Skip navigation

Private school students do fare better — but it’s mainly because of their parents: study

Joseph Brean 

March 31, 2015

 National Post

From Grade 10 math tests through to graduate school, private school students fare better academically than their peers in public schools, according to new research by Statistics Canada.

But the gap, experts suggest, is not due to better teaching or more resources in private schools as much as to the advantages private school students gain from having parents who tend to be wealthier and more highly educated.

“Time and time again, studies constantly show that the parents’ education ends up being strongly correlated with the child’s educational success,” said Marc Frenette, a Statistics Canada research economist who co-wrote the report with Winnie Chan.

Whatever the reasons, the educational achievement gap is wide and clear. The roughly 6% of Canadian teenagers who attend private schools — from the grandest boarding school for the global elite to the most modest independent religious school — gain advantages that only increase as the students continue into higher and graduate education.

On standardized reading, math and science tests administered in Grade 10, for example, private school students outperformed public school students by 8 or 9%.

‘Time and time again, studies constantly show that the parents’ education ends up being strongly correlated with the child’s educational success’

By following a cohort of 7,142 students born in 1984, the researchers were also able to show that, by age 23, 35% of the private school students had graduated from university, compared with 21% for the public students.

Private school students were also more likely to pursue graduate or professional degrees, like medicine, law or dentistry, by 13% to 5%.

A private school, in this research, was defined as one that controls its own affairs, like hiring for example, as opposed to being under the authority of a wider school board. The designation is independent of financing, and so includes many religious schools. In fact, a large majority of about 80% of private schools in the study are “sectarian,” or religiously affiliated.

Earlier research out of the University of British Columbia in 2012 came to an opposite conclusion, that public school graduates perform better at university math and physics courses in part because university is more like a public school, with less individual attention.

The Statscan researchers took a broader sociological look, and by gathering demographic data on students, their peers and their parents, were able to point to specific socioeconomic factors as key drivers of the achievement gap, such as parental affluence and especially parental education.

“That’s the main one actually. Many studies point to that as being the main driver of student success,” said Mr. Frenette.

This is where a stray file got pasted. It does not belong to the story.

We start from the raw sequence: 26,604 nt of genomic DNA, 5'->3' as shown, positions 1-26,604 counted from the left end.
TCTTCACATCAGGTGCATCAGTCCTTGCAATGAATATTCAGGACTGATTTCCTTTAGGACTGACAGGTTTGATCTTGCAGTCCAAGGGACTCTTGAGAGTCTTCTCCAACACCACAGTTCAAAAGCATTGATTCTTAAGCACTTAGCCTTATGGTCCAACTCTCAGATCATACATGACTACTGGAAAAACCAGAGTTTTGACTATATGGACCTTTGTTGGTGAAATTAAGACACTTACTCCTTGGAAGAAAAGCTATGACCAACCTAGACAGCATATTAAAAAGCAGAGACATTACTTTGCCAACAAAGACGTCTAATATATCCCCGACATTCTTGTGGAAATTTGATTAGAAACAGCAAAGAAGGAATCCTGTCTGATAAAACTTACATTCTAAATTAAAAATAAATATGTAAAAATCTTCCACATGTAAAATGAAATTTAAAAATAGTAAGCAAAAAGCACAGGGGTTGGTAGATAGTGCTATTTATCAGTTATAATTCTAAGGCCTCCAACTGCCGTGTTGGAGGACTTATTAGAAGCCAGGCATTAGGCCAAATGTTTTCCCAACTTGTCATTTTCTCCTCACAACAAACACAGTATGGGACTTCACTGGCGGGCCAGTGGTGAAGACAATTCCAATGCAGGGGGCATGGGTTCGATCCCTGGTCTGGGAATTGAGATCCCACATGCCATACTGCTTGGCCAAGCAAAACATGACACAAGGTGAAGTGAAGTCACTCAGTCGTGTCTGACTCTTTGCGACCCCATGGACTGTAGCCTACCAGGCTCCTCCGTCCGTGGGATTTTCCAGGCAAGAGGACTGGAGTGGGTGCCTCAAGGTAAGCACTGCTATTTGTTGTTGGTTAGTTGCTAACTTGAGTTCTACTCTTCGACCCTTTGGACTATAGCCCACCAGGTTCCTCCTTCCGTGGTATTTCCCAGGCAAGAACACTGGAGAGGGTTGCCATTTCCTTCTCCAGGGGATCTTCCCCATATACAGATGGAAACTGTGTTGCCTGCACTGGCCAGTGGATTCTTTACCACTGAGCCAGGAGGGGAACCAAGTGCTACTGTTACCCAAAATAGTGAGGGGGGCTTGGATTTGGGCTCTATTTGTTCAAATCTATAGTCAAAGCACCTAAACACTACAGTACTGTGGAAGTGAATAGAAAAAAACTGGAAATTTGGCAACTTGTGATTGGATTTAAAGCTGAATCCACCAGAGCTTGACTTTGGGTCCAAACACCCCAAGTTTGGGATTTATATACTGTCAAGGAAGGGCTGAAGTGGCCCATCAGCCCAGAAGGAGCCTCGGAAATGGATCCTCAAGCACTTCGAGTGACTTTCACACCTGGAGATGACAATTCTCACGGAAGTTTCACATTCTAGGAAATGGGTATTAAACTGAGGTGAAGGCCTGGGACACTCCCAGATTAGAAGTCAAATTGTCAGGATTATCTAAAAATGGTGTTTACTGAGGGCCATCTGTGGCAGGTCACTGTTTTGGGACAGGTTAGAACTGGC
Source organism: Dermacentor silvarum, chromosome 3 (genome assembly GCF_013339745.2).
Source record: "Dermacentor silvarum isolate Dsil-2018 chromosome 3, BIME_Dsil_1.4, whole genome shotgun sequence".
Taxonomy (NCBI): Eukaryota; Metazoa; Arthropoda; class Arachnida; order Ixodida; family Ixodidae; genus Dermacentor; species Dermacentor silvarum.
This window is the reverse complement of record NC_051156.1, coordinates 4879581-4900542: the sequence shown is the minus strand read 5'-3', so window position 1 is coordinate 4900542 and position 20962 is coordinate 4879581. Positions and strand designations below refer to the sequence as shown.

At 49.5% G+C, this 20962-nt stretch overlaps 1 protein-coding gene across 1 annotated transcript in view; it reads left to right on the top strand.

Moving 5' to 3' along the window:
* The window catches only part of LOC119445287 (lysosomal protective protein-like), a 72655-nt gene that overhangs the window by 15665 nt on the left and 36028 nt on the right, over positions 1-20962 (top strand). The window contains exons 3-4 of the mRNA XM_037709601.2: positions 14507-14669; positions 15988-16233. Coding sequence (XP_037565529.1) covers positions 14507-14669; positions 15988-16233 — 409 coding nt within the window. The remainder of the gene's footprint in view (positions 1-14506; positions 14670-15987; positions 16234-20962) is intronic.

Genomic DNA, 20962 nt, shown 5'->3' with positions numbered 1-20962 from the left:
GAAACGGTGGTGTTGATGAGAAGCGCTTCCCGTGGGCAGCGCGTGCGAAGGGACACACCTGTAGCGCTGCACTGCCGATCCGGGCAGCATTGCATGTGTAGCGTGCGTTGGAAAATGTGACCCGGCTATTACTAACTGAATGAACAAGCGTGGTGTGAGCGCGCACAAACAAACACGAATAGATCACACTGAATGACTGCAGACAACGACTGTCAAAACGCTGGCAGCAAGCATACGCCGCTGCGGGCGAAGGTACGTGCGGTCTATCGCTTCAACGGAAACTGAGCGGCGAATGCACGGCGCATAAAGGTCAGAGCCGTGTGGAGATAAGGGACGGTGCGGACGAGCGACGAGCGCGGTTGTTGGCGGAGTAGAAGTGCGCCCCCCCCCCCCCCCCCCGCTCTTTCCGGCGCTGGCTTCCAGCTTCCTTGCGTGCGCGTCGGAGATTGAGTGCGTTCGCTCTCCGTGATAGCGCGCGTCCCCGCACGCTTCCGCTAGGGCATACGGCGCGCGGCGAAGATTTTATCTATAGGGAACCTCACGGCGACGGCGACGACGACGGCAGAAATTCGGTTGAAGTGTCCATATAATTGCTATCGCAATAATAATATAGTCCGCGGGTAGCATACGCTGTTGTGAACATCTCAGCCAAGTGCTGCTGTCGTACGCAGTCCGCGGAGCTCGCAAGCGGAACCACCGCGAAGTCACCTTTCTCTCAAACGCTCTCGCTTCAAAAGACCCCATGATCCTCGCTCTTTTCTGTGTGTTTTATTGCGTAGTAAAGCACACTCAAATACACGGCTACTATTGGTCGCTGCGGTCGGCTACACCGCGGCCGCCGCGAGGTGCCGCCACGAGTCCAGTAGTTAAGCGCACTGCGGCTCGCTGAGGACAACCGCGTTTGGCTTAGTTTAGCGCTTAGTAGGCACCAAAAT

He said he is not sure how exactly that plays out — whether by reading more to children, helping with homework or just a greater general emphasis on education.

The Statscan research showed parents of private school students had incomes 25% higher. It also found 10% of public school students had a parent who completed a graduate or professional degree, compared with 25% of private school students. Much, however, remains unexplained.

“We can only observe what we can observe,” Mr. Frenette said. “We do have measures of socioeconomic factors such as parental income, parental education and a whole host of others, but we don’t have things like natural-born ability, for example. Similarly, for the school factors, we have a lot, but we don’t have everything. We have things like student-teacher ratios, we have instructional hours, we have teacher qualifications, computer resources, tutoring, feedback from teachers to parents and so forth. But we don’t have things like what’s going on specifically in the classroom, how are teachers teaching.”

In Canada, about one out of 20 15-year-olds attends a private school, with lower rates in the Maritimes, and higher rates in Quebec and British Columbia.

Deani Van Pelt, a researcher with the Fraser Institute and director of the Barbara Mitchell Centre for Improvement in Education, has researched why people choose private schools, and said a weakness of the Statscan report is that it lumps all private schools together, with no distinction between religious or not, or entirely independent or not.

Her work has shown, for example, that the income of parents who chose religiously defined schools was lower than those who chose academically defined ones. It also showed that it is not simply socioeconomic factors that cause parents to choose private schools, but often a desire for strong community and character formation. Many, for example, came to private schools after a negative experience in public ones.

Doretta Wilson, executive director of the Society for Quality Education, said many of these findings are in line with what is already known about educational patterns.

“The one interesting finding that I think is notable is the one about teacher and principal expectation of students,” she said, describing a difference in attitude between public and private schools, even though they generally teach the same curricula and hire from the same pool of student teachers. In the research, nearly 10% of public school principals said low teacher expectations of students hindered learning, compared with just 0.5% of private school principals.

Private schools “expect more of their staff,” Ms. Wilson said, speculating this could be because staff are not unionized and ineffective ones can be quickly removed.

Parents also have higher expectations, she said. “If you are paying for something, you value it. There’s a vested interest in making sure the children are successful.”

 

Advertisements
%d bloggers like this: